Address
Corporate Author Thesis
Publisher Eugen Ulmer KG Place of Publication Editor
Language Summary Language Original Title
Series Editor (up) Series Title Abbreviated Series Title
Series Volume Series Issue Edition
ISSN 0940-6808 ISBN Medium
Area Expedition Conference
Notes Approved no
Call Number IDA @ john @ Serial 1341
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Author Vozzi, C.; Ramponi, R.
Title 2015 International Year of Light and beyond Type Magazine Article
Year 2016 Publication Journal of Optics Abbreviated Journal J. Opt.
Volume 18 Issue 1 Pages 010201
Keywords Commentary; International Year of Light; IYL; IYL2015; society
Abstract The 2015 International Year of Light and Light-based Technologies (IYL) is now approaching its end. It has been a year full of excitement worldwide, involving people of all ages in an incredible number of different activities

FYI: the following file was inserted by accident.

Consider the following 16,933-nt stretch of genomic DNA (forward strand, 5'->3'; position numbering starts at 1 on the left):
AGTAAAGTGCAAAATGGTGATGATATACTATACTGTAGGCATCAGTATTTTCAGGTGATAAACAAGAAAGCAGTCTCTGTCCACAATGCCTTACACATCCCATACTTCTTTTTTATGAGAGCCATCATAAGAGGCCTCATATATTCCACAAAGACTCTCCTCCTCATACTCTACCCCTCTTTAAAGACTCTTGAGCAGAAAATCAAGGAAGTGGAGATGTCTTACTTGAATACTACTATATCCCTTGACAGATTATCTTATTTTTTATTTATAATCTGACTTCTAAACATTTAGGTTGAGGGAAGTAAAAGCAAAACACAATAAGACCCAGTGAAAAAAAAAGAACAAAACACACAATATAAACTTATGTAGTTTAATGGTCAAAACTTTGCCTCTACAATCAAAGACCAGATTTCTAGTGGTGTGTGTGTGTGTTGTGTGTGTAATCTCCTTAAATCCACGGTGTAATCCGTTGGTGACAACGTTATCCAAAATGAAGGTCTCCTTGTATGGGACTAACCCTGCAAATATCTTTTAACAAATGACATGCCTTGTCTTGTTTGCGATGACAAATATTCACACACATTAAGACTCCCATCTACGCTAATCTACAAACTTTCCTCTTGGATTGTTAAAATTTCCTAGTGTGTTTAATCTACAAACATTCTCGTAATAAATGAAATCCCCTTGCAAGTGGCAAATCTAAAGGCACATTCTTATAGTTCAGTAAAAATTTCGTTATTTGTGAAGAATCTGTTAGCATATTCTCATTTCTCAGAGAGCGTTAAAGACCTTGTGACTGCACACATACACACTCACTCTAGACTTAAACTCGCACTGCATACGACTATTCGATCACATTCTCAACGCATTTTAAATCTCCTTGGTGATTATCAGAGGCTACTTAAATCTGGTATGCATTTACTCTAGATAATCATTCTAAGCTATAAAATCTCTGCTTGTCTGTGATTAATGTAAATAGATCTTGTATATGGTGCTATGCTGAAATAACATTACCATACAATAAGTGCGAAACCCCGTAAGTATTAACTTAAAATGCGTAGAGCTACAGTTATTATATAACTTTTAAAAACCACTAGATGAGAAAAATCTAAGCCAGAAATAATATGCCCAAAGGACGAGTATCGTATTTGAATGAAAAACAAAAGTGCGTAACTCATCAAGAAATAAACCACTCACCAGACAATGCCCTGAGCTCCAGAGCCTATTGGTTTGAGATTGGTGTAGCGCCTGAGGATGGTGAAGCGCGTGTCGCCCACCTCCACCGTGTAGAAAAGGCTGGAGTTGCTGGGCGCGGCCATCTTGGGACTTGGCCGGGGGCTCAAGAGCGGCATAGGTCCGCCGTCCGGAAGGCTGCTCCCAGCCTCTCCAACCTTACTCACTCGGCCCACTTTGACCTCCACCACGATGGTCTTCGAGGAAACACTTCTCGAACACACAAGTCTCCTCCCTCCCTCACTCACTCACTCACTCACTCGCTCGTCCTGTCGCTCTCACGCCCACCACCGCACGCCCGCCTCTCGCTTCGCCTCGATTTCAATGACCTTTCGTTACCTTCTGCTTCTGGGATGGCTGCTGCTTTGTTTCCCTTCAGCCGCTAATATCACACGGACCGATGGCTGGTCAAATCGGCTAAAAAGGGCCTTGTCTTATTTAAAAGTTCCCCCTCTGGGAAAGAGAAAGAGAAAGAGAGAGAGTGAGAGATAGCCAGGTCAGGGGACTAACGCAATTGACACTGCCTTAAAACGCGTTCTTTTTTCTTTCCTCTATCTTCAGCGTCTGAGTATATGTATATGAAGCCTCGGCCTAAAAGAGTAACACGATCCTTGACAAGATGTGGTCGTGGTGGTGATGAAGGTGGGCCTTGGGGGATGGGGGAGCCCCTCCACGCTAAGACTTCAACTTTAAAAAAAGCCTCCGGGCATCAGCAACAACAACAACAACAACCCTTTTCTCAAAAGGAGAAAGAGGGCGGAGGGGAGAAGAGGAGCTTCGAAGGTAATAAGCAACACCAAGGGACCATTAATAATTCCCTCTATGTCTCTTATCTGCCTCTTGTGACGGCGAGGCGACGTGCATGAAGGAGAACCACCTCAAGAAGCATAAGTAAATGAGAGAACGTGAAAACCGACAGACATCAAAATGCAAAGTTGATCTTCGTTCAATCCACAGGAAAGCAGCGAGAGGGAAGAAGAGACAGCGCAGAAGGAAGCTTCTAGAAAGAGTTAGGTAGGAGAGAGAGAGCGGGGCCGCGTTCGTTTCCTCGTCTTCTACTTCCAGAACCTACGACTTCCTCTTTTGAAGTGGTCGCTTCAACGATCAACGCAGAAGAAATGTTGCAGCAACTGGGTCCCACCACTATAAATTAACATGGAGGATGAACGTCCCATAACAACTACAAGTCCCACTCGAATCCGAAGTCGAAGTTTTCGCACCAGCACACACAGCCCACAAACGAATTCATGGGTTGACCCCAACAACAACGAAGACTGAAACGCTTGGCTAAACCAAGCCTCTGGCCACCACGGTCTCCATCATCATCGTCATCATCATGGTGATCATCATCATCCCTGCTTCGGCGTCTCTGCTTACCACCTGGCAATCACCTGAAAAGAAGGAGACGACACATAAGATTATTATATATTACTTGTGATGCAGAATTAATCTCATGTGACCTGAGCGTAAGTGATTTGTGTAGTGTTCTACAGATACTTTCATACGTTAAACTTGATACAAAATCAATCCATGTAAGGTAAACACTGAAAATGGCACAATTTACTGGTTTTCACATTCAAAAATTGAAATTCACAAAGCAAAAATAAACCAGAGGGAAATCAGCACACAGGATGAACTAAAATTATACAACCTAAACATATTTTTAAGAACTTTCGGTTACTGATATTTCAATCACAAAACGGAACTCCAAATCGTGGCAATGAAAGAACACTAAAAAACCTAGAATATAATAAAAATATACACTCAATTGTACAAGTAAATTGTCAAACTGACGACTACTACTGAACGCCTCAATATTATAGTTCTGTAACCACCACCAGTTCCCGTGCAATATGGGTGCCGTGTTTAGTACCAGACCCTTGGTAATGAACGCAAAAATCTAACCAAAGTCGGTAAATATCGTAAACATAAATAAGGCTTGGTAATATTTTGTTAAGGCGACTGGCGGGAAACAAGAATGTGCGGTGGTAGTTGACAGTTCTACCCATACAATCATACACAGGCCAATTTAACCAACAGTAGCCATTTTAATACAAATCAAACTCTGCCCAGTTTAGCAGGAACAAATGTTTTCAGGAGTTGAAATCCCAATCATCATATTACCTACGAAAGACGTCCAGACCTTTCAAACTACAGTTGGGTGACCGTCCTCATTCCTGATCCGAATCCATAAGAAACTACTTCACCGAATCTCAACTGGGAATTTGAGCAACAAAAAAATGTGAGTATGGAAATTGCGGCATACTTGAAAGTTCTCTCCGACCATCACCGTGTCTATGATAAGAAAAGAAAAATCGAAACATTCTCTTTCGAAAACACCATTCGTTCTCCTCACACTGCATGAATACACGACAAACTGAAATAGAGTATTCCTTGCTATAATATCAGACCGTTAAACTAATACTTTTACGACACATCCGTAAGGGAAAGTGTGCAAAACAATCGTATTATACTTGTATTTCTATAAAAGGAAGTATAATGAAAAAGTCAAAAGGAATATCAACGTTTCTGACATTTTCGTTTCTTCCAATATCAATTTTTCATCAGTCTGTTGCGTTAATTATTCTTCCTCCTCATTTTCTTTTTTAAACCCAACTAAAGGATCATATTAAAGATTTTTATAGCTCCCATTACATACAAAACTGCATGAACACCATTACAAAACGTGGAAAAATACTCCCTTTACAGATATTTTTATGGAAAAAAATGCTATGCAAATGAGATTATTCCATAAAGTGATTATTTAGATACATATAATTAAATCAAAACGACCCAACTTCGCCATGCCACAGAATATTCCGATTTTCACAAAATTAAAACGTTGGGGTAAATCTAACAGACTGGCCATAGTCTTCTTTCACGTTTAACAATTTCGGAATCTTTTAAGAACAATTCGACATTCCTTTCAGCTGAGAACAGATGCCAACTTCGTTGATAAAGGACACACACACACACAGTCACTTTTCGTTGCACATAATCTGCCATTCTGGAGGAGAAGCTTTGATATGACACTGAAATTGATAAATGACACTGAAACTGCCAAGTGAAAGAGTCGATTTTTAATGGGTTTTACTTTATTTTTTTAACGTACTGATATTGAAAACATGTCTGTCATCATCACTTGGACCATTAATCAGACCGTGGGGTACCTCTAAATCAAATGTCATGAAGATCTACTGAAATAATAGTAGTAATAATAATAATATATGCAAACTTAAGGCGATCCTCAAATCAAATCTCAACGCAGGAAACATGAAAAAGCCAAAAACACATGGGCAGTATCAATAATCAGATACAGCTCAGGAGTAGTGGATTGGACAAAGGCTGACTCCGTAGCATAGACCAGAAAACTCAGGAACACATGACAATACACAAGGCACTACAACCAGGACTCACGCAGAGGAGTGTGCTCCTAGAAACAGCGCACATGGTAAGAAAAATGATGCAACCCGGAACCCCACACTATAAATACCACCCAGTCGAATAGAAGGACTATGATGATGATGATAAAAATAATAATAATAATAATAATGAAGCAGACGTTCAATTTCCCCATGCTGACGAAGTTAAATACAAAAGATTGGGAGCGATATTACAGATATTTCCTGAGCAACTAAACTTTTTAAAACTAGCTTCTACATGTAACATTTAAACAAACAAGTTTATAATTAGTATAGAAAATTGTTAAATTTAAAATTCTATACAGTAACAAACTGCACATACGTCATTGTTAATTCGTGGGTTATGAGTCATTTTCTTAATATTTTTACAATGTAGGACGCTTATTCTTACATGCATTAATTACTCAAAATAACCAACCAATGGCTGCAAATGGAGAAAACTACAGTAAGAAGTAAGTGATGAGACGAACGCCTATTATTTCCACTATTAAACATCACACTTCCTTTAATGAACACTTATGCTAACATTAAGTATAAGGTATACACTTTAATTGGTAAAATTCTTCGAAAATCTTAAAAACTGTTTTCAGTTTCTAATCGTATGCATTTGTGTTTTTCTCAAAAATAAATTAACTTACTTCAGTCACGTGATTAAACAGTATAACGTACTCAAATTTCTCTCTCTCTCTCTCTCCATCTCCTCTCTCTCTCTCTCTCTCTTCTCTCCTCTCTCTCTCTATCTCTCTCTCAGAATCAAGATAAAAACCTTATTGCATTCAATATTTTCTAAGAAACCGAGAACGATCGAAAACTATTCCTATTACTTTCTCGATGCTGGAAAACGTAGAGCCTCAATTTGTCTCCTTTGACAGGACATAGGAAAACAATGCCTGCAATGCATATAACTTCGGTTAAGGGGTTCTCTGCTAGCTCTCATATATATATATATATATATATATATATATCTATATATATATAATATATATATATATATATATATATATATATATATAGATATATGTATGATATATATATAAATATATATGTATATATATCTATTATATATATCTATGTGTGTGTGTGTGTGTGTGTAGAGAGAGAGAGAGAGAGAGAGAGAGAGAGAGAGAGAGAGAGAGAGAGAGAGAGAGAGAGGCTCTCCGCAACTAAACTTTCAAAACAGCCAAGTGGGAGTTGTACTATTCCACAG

Address Institute for Photonics and Nanotechnologies (IFN-CNR) Piazza Leonardo da Vinci 32, I-20133 Milan, Italy
Corporate Author Thesis
Publisher IOP Place of Publication Editor
Language English Summary Language English Original Title
Series Editor (up) Series Title Abbreviated Series Title
Series Volume Series Issue Edition
ISSN 2040-8978 ISBN Medium
Area Expedition Conference
Notes Approved no
Call Number IDA @ john @ Serial 1428
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Author Ceola, S.; Montanari, A.; Parajka, J.; Viglione, A.; Blöschl, G.; Laio, F.
Title Human signatures derived from nighttime lights along the Eastern Alpine river network in Austria and Italy Type Conference Article
Year 2016 Publication Abbreviated Journal